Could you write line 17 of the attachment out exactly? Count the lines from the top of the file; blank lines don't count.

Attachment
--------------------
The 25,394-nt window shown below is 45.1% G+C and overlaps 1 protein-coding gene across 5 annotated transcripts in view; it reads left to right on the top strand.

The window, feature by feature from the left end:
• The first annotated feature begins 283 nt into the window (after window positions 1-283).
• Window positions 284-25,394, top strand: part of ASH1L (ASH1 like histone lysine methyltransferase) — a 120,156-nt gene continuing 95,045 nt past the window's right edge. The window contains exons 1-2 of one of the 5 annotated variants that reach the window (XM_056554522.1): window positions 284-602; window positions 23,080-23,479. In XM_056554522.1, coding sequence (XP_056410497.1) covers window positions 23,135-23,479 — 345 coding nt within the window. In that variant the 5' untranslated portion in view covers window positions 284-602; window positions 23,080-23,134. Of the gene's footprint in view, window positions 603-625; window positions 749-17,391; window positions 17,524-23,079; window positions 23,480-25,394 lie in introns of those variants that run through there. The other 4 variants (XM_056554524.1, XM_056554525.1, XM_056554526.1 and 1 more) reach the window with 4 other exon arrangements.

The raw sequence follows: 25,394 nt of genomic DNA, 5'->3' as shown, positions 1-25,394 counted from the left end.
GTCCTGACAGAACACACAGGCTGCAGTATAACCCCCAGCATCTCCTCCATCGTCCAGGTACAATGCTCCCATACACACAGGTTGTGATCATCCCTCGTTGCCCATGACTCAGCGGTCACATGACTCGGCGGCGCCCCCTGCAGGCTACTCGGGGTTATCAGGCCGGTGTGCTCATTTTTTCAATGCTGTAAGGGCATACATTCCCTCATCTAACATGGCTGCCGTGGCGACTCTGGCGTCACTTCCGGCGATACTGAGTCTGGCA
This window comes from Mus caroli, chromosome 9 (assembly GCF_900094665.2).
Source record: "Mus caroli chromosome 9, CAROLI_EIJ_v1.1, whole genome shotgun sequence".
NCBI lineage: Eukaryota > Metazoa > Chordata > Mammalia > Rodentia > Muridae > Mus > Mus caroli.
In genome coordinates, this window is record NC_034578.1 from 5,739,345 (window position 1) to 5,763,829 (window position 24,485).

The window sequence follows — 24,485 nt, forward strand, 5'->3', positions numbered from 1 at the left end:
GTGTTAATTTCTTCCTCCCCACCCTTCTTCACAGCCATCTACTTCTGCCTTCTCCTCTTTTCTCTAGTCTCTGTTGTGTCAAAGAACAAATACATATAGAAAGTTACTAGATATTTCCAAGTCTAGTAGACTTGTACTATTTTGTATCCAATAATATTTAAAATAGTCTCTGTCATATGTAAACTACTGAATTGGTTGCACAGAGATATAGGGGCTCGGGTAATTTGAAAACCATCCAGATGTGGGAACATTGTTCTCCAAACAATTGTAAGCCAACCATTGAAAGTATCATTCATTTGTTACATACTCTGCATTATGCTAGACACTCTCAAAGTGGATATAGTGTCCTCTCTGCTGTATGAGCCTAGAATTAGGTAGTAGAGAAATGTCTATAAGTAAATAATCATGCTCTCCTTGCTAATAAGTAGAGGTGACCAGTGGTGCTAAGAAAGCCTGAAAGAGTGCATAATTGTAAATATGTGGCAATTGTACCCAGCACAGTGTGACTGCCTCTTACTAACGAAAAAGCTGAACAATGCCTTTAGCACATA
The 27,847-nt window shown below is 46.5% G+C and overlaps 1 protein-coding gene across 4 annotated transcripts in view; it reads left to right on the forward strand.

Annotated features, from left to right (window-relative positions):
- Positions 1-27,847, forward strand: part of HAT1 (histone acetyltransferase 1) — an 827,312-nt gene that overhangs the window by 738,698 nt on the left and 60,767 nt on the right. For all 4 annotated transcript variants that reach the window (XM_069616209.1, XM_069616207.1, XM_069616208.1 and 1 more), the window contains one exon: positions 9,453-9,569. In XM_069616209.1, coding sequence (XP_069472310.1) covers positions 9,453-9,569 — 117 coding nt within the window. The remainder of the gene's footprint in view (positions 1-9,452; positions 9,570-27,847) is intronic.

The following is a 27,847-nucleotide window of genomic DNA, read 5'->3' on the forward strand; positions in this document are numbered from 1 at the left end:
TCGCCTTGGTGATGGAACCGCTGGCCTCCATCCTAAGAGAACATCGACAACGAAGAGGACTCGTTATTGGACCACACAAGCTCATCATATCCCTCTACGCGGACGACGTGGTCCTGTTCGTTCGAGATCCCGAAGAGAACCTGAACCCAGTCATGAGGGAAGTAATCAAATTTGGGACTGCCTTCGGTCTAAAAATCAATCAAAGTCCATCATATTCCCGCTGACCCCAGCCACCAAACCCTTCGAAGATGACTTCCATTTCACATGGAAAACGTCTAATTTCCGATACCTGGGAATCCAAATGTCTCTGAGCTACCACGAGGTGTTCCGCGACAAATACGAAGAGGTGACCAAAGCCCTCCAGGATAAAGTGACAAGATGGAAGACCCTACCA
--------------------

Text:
TCGCCTTGGTGATGGAACCGCTGGCCTCCATCCTAAGAGAACATCGACAACGAAGAGGACTCGTTATTGGACCACACAAGCTCATCATATCCCTCTACGCGGACGACGTGGTCCTGTTCGTTCGAGATCCCGAAGAGAACCTGAACCCAGTCATGAGGGAAGTAATCAAATTTGGGACTGCCTTCGGTCTAAAAATCAATCAAAGTCCATCATATTCCCGCTGACCCCAGCCACCAAACCCTTCGAAGATGACTTCCATTTCACATGGAAAACGTCTAATTTCCGATACCTGGGAATCCAAATGTCTCTGAGCTACCACGAGGTGTTCCGCGACAAATACGAAGAGGTGACCAAAGCCCTCCAGGATAAAGTGACAAGATGGAAGACCCTACCA